No unbelief or distrust made him waver (doubtingly question) concerning the promse of God, but he grew strong and was empowered by faith as he gave praise and glory to God.  Fully satified and assured that God was able and mighty to keep His word and to do what He promised.  That is why his faith was credited to him as righteousness (right standing with God).  (Rom 4:20-22)

The word I like in there is: grew.  Clearly, this was not a one-stop-shop of faith, have it once and you are good to go.  It is a process of maturation, of being made more secure in our trust of Christ.  It is trust and trust develops over time.  I don't compare the faith I had as a new believer versus the faith I have now; just as I don't compare how well I walked as a toddler to how well I walk now (although that may not be the best example in my case, as much as I fall down),

We, in the Church, make the most grievous of errors when we tell people, especially those suffering with illness (physical, mental, spiritual, or emotional), all they need to do to get better is have more faith.  That is the worst burden you can put on someone.  You might as well put a bullet in their head.

(I'm trying to be overly-dramatic.  Yet, when we tell someone who is sick or has a loved one sick, they just need to pray more, believe better, read their Bible more, we crush them; squashing what faith they may have.  It is also blatantly untrue.  Jesus never said that, so we shouldn't either.  It is not doing for God that is required, it is resting in the trust of a good God which makes our faith possible.)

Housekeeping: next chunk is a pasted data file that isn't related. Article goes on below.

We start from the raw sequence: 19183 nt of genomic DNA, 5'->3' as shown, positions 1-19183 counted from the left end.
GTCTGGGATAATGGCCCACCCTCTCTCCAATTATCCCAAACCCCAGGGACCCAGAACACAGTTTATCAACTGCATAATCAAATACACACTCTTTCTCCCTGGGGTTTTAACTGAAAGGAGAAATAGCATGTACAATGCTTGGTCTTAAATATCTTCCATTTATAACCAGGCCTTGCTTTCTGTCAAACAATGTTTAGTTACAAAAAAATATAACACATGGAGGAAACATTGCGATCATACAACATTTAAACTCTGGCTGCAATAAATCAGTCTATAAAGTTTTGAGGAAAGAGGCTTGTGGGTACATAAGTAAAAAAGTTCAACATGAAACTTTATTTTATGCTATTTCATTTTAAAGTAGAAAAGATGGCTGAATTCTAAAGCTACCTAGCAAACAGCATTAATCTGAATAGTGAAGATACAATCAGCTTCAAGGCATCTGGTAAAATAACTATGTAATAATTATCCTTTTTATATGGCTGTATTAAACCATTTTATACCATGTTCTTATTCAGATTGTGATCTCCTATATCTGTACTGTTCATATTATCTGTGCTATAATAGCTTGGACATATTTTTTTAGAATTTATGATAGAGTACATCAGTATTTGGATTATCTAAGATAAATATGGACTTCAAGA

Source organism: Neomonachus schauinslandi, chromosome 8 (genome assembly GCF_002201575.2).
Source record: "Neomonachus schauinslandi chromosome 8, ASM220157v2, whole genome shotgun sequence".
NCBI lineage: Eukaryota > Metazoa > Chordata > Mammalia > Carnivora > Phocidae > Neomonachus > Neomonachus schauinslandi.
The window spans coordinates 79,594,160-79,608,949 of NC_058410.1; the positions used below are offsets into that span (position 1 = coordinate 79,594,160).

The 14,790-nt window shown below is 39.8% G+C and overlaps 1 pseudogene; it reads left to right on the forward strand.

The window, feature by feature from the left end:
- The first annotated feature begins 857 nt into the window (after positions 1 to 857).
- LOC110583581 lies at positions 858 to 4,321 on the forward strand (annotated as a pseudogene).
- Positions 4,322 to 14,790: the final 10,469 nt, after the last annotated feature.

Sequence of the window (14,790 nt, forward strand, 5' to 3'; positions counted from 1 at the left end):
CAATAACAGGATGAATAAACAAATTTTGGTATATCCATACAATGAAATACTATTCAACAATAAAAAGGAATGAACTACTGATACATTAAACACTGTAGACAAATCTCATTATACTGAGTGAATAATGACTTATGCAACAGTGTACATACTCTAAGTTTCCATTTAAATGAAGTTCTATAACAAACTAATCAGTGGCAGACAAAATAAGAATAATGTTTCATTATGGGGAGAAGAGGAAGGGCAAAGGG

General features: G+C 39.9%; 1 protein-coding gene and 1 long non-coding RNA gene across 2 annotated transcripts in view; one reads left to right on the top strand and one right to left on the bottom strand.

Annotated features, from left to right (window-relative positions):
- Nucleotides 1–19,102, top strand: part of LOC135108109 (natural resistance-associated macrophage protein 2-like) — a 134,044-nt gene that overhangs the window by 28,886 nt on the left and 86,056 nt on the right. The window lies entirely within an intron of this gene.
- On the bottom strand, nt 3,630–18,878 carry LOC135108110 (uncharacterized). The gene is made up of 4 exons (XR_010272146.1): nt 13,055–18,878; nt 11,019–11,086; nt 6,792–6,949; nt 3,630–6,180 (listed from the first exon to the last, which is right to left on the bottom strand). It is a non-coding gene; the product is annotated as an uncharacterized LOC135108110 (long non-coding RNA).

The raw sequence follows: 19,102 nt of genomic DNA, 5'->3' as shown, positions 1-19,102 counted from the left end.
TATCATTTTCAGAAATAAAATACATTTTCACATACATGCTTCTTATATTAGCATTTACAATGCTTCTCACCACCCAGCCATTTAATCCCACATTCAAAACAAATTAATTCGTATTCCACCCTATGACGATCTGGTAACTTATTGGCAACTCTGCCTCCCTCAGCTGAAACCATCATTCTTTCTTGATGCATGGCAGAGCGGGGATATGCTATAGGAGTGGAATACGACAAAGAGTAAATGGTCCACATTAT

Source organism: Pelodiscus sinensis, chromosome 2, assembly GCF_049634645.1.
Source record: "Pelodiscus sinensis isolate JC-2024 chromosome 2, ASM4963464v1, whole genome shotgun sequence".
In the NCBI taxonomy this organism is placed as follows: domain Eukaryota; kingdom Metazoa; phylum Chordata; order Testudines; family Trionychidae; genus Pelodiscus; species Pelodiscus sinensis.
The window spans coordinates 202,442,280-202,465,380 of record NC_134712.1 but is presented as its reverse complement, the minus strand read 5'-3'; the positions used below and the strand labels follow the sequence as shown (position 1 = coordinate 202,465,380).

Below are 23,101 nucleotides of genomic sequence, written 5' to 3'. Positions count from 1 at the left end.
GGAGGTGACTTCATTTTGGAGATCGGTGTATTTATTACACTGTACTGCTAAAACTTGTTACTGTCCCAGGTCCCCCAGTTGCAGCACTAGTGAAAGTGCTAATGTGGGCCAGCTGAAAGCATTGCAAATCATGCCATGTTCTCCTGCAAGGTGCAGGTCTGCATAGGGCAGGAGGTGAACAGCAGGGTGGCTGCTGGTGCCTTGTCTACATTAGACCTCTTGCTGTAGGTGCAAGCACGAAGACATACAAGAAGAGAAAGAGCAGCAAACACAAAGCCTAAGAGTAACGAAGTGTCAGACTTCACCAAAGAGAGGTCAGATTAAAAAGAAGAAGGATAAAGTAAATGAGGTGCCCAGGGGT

Quantity of faith has nothing to do with it; this is not a quantitative issue.  It's qualitative.  That's what Paul was saying.  He points us back to the fundamental truth of Christianity:IT IS NOT ABOUT US.

The quality of who we have faith in and trust is what matters.  That's what Paul outlines towards the end of Chapter 4, in verses 24-25, again in the Amplified.  He writes,

Righteousness, standing acceptable to God will be granted and credited to us...who believe in trust in, adhere to, and rely on God, Who raised Jesus our Lord from the dead, who was betrayed and put to death because of our misdeeds and was raised to secure our justification (our acquittal), [making our account balance and absolving us from all guilt before God.]